Laparoscopic Myomectomy Program for Minimum Access
Myomas are frequent benign tumors that arise in the uterus. They originate between the muscle fibers that are part of the walls of the uterus. In their internal structure they also present parts or content of fibrous origin and in certain occasions, they can form cystic structures in their interior. Myomas are also called fibroma, fibromyoma and fibroid.
Myomas sometimes cause problems such as abnormal vaginal bleeding, pain, and difficulty passing urine and bowel movements. Fibroids can be removed by an operation called Myomectomy. It is traditionally done through a cut through the abdomen (laparotomy). With this procedure the fibroma is removed and the uterus is preserved.
Myomectomy can also be performed by means of minimal access surgery. Laparoscopic myomectomy to remove a uterine fibroid is the surgical technique of choice. It is generally considered the technique of choice due to its lower morbidity, less postoperative fever, shorter hospital stay and fewer postoperative problems.
With the appearance of the symptomatic uterine myoma, the best option is myomectomy by laparoscopy, although there are other types of interventions that allow the extirpation of a uterine myoma or several.
The main symptoms of the uterine fibroid depend on the type of the patient. Depending on its location, number and size, one or another guiding symptom will be more frequent;
Next, the most frequent symptoms:
Abnormal uterine bleeding that is characterized by prolonging a woman's menstrual cycles, increasing their intensity and quantity, as well as appearing during intermenstrual periods; depending on the characteristics of the alterations produced, it is possible that certain women may have more or less continuous episodes of chronic or iron deficiency anemia.
An intervention such as laparoscopic uterine myomectomy allows a much earlier recovery, especially if we compare it with the abdominal alternative. This imtervention causes less pain in the postoperative period and its aesthetic result is much more accepted by women subjected to this type of intervention. The risk of bleeding within the surgical act itself is also considerably lower.
The most important complications that can be found in surgical removal of uterine fibroids are urological and intestinal complications due to the risk of damaging some of the structures that form it during the intervention.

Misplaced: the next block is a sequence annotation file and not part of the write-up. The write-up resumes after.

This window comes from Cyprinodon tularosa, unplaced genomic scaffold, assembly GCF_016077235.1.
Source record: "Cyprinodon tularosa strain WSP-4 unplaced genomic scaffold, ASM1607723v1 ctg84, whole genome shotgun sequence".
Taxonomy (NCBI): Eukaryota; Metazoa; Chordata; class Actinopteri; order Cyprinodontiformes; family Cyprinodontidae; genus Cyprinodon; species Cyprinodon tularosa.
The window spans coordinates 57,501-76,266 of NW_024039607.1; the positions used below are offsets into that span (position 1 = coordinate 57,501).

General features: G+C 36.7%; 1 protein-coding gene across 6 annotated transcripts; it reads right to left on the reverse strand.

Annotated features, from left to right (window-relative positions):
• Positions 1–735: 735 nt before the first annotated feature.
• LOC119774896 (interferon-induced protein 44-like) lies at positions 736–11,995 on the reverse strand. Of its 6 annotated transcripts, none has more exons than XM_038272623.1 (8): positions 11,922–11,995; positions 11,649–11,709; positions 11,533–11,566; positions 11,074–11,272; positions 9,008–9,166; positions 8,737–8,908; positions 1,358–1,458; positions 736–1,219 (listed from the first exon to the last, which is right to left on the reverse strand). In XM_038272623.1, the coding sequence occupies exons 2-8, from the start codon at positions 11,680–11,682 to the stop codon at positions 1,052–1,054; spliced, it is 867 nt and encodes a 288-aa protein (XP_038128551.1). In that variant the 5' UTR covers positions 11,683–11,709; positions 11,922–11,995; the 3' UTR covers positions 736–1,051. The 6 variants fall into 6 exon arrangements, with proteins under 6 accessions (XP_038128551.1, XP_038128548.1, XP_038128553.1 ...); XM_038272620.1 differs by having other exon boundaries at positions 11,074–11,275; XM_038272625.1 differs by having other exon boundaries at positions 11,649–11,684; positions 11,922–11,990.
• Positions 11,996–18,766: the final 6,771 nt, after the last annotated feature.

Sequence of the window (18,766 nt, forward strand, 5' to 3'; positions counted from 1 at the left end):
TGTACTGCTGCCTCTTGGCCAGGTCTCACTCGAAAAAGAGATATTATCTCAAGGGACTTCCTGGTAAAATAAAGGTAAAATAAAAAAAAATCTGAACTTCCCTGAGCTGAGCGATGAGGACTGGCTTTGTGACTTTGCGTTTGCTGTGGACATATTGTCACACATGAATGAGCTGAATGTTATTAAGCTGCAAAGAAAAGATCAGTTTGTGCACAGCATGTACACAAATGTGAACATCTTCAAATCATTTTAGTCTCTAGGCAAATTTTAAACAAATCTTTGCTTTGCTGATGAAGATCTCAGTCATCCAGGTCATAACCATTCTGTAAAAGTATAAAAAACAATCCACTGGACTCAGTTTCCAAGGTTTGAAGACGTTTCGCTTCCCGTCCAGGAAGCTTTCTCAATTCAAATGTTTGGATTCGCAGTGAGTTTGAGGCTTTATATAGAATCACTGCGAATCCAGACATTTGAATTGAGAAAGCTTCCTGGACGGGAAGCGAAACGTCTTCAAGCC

These associated complications are minimized when patients suffering from gynecological pathologies susceptible to needing surgical intervention are individualized and adjusted according to their personal characteristics, their current pathology and the comorbidity associated with their specific and particular case.
Hospitalization (1 day)
Hospitalization in a private room, with meals included
Inpatient medical care (medical round visit)
Initial evaluation and preparation of clinical history
Other medical checkups by specialists
Re-checkup by specialist (ambulatory follow-up)
Complete blood count
Blood group ABO and RH
Rapid antibody test against HIV-1/2
Simple chest x-ray
Pathological anatomy research
Diagnostic biopsy of surgical pieces
Surgical procedure: General anesthesia
Medical report. Conclusions and recommendations
Note: Accommodation for the patient's companion :40.00 CUC per day (meals included)
Medications, disposable material, blood, derivatives or their substitutes and artificial support materials are excluded.
The medical programs are designed to perform the preoperative study on an outpatient basis. If the patient prefers to be hospitalized, the preoperative stay increases in two or three days depending on the scheduled surgery.
Minimal Access Surgery
TREATMENTS RELATED TO MINIMUM ACCESS SURGERIES